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Lecture 4: Timbre, Form, and TextureThis will encompass chapters 5 and 6 of the readings of the textbook “World Music, Traditions and Transformations” by Michael Bakan Dynamics: • Refers to the volume of the music • Volume can be maintained in an entire section • Volume can change gradually or suddenly from loud to soft or vice versa o Crescendo: gradual increase in the volume o Diminuendo: gradual decrease in the volume o Dynamic Range: the range between the softest and loudest notes EX: “Requiem, Dies Irae” by Giuseppe Verdi EX: Balinese Gamelan Music Timbre• Timbre is the quality or “color” of tones • It is what makes a musical sound recognizable • Each instrument can have various timbres o For instance, acoustic guitar is unamplified and electric guitar is amplified • Ensembles: music groups • Music Instruments • Music instrument: any sound-generating medium used to produce tones in the making of music• Instrumentation: the types of instruments and the number of each (this dictates the timbral landscape of music) Instruments: Classification• Culture specific systems of classification o Each tradition has its own ways of classifying instruments o Some diverse criteria include: the role in each ensemble, size, level of difficulty of the pieces• There is a Universal system of classification
Hornbostel-Sachs System of Instrument Classification (1914)• Idiophones: the body of the instrument vibrates (the triangle or spoons) • Membranophones: a membrane vibrates (drums) • Chordophones: vibration of strings (guitar or violin)• Aerophones: air passing through a tube (clarinet or trumpet) • Electrophones (created in the 1940s) o Two types (pure and hybrid) o Digital Sampling: allows for a sound to be recorded and reproduced o Multitrack recording: produce multitrack sequences o Overdubbing: layer tracks Texture • Texture: the kind of relationships between the different instruments or voices in a piece of music• This usually changes over the course of a piece Kinds of Musical Textures1. Monophony: a single person sings or plays a melody ~Unison: perform the same sequence of pitches in the same rhythm EX: The song “Purisma” 2. Homophony: all parts sing the same rhythm but at different pitches ~Can also be a single melody accompanied by non-melodic harmonic accompaniment EX: The song “Desafinado” (this shows a singer with background instruments) 3. Heterophony: melodic instruments play their own versions of the same melody ~Heterophony is like a complex monophony EX: “Iraqi Café" 4. Polyphony: at least 2 parts play independent melodies EX: The song “Tale as Old as Time” (Duet) Call and Response • This means that there is an alternation between two parts that complement each other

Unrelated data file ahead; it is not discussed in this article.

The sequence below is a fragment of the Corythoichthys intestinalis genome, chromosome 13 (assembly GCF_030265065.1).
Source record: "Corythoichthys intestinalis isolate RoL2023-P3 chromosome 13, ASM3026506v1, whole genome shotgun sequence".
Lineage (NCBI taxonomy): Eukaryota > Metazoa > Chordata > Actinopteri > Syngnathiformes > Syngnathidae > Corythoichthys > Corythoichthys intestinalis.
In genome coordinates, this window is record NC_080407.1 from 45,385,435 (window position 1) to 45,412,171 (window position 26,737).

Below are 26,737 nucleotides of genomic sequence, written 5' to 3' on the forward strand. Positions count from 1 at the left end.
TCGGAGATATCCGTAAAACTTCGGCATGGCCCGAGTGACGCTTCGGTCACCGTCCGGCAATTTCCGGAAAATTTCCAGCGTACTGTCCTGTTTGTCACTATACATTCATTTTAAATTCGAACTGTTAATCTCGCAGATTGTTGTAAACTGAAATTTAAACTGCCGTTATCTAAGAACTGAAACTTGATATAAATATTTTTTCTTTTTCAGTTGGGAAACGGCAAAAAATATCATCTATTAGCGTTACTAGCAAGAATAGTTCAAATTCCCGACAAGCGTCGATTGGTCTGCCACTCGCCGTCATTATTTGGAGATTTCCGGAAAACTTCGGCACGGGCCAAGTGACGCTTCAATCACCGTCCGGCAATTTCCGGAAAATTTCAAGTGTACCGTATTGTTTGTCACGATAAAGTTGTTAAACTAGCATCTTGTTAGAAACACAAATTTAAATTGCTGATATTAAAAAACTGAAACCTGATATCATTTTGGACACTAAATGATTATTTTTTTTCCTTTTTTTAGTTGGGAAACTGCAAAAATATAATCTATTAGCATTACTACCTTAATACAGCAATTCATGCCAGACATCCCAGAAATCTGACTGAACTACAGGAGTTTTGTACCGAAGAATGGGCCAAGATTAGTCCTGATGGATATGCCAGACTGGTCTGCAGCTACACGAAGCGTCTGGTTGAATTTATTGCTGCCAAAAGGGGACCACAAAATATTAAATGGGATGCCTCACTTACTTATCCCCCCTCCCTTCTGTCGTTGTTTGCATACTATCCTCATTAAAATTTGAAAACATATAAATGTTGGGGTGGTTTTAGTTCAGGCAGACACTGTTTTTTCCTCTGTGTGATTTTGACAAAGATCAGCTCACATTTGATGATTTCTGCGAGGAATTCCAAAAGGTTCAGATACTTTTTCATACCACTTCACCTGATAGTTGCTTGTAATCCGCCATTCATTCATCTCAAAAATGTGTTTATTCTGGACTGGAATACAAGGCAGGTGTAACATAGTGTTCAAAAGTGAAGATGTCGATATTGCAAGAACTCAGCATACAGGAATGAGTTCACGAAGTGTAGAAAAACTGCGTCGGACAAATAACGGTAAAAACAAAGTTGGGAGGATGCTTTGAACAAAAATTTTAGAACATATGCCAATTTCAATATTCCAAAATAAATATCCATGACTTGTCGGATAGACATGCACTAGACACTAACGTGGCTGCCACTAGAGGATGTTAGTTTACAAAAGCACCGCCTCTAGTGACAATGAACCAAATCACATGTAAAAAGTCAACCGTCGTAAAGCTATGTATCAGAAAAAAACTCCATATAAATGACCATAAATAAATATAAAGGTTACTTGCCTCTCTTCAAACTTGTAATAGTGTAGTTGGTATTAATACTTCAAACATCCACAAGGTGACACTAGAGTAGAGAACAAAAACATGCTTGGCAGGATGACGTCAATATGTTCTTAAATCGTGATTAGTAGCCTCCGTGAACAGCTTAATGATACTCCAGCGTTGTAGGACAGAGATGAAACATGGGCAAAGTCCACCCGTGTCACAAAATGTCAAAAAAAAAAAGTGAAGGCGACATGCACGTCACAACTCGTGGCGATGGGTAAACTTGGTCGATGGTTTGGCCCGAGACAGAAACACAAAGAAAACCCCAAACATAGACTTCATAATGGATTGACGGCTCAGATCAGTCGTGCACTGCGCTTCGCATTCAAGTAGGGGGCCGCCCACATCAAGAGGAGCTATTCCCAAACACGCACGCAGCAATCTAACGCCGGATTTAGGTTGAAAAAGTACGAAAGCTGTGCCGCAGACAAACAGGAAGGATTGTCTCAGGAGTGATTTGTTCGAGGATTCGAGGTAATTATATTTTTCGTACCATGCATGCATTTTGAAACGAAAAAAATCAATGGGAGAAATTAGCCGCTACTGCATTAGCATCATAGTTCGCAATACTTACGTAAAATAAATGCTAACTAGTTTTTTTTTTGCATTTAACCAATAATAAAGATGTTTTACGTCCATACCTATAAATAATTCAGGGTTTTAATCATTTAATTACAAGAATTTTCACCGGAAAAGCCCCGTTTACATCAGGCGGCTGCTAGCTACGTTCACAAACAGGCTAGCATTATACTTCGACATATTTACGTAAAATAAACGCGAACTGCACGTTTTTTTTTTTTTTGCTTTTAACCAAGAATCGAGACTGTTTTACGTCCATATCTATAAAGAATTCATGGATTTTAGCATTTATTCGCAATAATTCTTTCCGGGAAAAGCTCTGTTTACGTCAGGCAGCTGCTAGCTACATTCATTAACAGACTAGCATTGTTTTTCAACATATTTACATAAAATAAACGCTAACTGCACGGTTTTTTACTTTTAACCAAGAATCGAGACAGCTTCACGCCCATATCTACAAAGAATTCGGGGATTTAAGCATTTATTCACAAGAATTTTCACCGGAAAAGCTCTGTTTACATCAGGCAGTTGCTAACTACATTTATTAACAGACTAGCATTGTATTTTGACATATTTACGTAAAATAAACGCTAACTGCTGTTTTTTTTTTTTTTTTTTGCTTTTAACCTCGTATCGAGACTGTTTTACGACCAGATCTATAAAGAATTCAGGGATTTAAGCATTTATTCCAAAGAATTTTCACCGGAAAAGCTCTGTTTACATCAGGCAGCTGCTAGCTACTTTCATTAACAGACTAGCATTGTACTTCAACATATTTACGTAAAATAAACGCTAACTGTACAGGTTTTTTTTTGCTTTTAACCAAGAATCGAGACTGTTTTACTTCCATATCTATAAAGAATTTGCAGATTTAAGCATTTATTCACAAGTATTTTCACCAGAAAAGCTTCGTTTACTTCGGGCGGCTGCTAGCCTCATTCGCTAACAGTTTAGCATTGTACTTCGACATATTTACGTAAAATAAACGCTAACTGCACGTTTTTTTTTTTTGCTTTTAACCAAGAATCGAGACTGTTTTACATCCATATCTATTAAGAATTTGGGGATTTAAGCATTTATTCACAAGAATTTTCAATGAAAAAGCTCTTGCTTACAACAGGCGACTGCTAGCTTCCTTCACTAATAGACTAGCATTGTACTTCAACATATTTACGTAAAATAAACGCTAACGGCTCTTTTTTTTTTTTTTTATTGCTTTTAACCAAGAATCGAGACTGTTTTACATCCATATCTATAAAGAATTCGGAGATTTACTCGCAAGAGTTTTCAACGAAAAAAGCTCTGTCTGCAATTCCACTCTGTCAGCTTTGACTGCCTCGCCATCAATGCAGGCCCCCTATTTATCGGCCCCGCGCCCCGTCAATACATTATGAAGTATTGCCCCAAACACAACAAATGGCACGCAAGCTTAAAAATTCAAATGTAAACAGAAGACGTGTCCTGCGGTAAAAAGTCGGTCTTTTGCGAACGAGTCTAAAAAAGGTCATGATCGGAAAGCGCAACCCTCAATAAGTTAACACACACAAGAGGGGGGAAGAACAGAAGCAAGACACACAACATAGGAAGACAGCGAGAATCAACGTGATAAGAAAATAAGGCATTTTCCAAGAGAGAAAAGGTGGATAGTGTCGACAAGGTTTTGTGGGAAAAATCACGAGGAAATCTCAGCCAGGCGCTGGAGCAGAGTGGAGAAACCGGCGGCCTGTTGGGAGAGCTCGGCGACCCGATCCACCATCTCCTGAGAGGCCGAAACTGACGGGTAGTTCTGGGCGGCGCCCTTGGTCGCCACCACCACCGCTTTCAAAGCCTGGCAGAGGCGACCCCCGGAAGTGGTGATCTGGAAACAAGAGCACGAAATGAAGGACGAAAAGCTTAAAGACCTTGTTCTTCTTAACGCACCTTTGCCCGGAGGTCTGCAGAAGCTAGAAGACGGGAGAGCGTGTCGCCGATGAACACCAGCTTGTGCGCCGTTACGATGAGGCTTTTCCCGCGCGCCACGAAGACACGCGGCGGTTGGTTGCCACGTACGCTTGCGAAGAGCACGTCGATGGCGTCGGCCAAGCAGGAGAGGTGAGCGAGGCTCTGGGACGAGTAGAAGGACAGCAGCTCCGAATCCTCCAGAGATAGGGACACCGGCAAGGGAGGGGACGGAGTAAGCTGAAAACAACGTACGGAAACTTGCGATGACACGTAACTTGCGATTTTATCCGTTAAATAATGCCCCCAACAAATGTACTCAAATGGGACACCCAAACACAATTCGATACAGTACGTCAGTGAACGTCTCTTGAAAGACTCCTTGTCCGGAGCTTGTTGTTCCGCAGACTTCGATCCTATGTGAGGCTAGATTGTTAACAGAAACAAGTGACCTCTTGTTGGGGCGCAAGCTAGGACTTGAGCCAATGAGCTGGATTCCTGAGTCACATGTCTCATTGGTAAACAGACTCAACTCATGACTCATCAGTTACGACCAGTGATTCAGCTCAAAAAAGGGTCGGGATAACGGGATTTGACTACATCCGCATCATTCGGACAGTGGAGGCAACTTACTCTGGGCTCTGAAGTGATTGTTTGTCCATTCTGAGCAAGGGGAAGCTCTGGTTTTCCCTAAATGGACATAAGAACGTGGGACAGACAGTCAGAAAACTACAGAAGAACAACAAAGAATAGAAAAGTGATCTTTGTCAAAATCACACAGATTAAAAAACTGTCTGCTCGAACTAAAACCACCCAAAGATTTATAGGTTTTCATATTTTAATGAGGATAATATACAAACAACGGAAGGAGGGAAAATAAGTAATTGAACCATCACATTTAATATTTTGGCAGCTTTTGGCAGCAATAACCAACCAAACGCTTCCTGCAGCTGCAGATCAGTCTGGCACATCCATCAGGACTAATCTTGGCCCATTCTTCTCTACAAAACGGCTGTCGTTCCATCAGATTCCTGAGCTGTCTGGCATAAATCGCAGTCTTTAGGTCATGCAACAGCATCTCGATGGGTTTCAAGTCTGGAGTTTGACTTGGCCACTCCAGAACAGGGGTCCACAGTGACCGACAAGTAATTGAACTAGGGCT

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School: University of California - Davis
Course: Musics of the World
Professor: J Diaz
Term: Winter 2019
Name: Musics of the Worlds, Chapter 5 and 6 Class notes
Description: These notes cover chapters 5 and 6 from the textbook "World Music, Traditions and Transformations" by Michae Bakan.
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